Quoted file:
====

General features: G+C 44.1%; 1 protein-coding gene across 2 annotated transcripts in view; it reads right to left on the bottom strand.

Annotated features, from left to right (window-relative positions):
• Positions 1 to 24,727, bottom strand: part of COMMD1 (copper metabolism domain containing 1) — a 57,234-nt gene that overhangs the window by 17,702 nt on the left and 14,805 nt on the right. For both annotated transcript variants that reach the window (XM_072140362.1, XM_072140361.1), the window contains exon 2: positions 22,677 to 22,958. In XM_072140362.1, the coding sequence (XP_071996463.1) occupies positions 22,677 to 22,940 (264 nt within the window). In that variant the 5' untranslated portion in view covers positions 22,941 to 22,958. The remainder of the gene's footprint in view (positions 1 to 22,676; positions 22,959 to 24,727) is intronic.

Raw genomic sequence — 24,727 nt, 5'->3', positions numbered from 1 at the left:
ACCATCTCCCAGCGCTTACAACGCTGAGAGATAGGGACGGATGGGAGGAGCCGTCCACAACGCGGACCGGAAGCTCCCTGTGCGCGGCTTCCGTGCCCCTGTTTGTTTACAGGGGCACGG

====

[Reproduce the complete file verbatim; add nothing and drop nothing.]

General features: G+C 44.1%; 1 protein-coding gene across 2 annotated transcripts in view; it reads right to left on the bottom strand.

Annotated features, from left to right (window-relative positions):
• Positions 1 to 24,727, bottom strand: part of COMMD1 (copper metabolism domain containing 1) — a 57,234-nt gene that overhangs the window by 17,702 nt on the left and 14,805 nt on the right. For both annotated transcript variants that reach the window (XM_072140362.1, XM_072140361.1), the window contains exon 2: positions 22,677 to 22,958. In XM_072140362.1, the coding sequence (XP_071996463.1) occupies positions 22,677 to 22,940 (264 nt within the window). In that variant the 5' untranslated portion in view covers positions 22,941 to 22,958. The remainder of the gene's footprint in view (positions 1 to 22,676; positions 22,959 to 24,727) is intronic.

Raw genomic sequence — 24,727 nt, 5'->3', positions numbered from 1 at the left:
ACCATCTCCCAGCGCTTACAACGCTGAGAGATAGGGACGGATGGGAGGAGCCGTCCACAACGCGGACCGGAAGCTCCCTGTGCGCGGCTTCCGTGCCCCTGTTTGTTTACAGGGGCACGG